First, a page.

Announces Release of Two New Lean Six Sigma Simulations


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Tim Kelley
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Online Simulations to Change the Design of Six Sigma Deployments Everywhere

Columbus, Ohio (August 11, 2008) — The era of launching inexperienced newly minted Green and Black Belts into a sea of incomplete projects is over., the Engine Room of Continuous Improvement, announces the release of two powerful online simulations to support Lean Six Sigma training initiatives: SigmaSim® and InBoxTM. These patent-pending simulations immerse students in realistic project environments to apply DMAIC and the Lean Six Sigma toolset BEFORE touching an actual project. Students can practice, make mistakes, and experience wins without risking real dollars.

SigmaSim is an online simulated DMAIC project structured as a game, and designed for team-based multi-player environments. The SigmaSim game platform tracks team performance with a balanced scorecard which compares process metrics (capability improvement) with project metrics (cost and timing). InBox is a Lean Office simulation incorporating a virtual workflow to more closely represent a typical transactional environment where work product moves via email. Participants in the InBox simulation assume roles in the process, and work together over successive runs to map and improve the process. Both simulations are based on a common case study – SigmaBrewTM – and can be paired with e-Learning or classroom workshops to create an advanced blended learning model.

“SigmaSim and its sister-sim InBox provide students with a real-life set of problems to solve – in a low-risk environment,” said Peg Pennington, director of Continuous Improvement for the Center for Operational Excellence at Ohio State University’s Fisher College of Business. “And they have fun doing it! Working through the simulations reveals teaching points that rote classroom instruction never could.”

Simulations Provide Activity Based Instruction

By working through a DMAIC project, students develop decision-making and leadership skills while mastering appropriate Six Sigma tool usage. Considering that most of learning is a result of doing, working through a simulated problem accelerates real-project work because students are doing work that is easily transferred to the workplace. “InBox is a fantastic tool, particularly useful because it simulates a transactional environment. Instead of using a manufacturing table-top simulation and trying to transfer the lessons to a transactional process, InBox replicates a transactional environment,” says Scott Sink, Executive in Residence at the Ohio State University College of Engineering-Industrial & Systems Engineering.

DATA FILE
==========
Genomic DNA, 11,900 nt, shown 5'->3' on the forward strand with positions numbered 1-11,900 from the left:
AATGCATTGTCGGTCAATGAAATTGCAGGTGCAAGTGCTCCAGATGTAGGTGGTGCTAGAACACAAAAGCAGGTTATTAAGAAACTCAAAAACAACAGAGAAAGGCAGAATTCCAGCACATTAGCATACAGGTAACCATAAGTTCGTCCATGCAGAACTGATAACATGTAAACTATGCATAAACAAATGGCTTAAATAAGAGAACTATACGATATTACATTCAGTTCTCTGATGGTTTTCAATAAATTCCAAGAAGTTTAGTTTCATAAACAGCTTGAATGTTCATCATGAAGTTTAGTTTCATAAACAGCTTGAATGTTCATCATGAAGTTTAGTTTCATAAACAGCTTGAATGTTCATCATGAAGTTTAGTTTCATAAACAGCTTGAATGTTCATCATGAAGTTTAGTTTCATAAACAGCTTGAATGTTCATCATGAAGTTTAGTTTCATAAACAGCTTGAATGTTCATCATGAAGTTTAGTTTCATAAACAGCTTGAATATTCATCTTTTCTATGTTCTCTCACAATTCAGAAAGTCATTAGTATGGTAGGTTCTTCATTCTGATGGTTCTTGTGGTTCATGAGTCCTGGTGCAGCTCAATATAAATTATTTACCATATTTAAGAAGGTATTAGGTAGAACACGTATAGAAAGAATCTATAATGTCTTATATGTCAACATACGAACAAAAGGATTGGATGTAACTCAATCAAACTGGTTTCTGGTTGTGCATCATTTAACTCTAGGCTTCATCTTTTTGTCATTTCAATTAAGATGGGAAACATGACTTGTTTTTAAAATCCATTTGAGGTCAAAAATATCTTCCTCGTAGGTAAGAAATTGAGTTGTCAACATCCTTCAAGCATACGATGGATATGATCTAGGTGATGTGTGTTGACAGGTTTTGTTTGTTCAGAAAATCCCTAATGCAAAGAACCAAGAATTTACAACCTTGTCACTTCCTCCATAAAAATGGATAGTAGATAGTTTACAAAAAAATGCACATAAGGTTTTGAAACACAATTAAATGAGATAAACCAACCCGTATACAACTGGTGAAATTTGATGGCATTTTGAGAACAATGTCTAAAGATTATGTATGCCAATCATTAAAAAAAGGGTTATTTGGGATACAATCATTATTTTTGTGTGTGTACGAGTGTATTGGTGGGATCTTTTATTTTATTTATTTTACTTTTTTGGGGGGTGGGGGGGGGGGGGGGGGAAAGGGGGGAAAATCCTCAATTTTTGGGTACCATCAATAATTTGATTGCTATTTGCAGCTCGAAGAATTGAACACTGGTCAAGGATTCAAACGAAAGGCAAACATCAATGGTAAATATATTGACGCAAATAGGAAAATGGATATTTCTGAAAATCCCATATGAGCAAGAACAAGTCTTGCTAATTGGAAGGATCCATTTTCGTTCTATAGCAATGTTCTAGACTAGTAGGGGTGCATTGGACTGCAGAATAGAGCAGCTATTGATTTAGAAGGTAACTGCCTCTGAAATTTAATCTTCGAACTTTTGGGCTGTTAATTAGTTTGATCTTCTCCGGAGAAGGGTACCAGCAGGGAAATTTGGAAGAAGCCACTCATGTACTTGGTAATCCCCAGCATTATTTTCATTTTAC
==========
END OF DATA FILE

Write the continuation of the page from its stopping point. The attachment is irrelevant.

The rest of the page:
SigmaSim and InBox Design

SigmaSim, MoreSteam’s DMAIC simulation, and InBox, its Lean Office counterpart, are based on the same transactional scenario (SigmaBrew). By applying Lean Six Sigma tools to the structured project situation, students “spend” time and money to collect data, problem-solve, implement improvement actions, answer tollgate questions by phase, and arrive at a control plan the results in measurable improvement. Large groups of students can participate and work collaboratively, or individuals can assume a role on the project team, working more closely with other Team Members.’s innovative simulation platforms have spawned three pending patents for interactive learning technology.

About is the leading global provider of online Lean Six Sigma training and blended learning technology, serving over 1000 corporate clients and over 20% of the Fortune 500 with a full suite of Lean Six Sigma e-Learning courses, Engine Room® data analysis software, TRACtion® online project tracking software, and CrucibleTM online testing. was launched in the year 2000 in response to the high cost of traditional Six Sigma training and tools, and has now trained over 150,000 Lean Six Sigma professionals. MoreSteam’s mission is to enable people to advance the performance of their organizations by delivering powerful tools for process improvement to the widest possible audience at the lowest price available.

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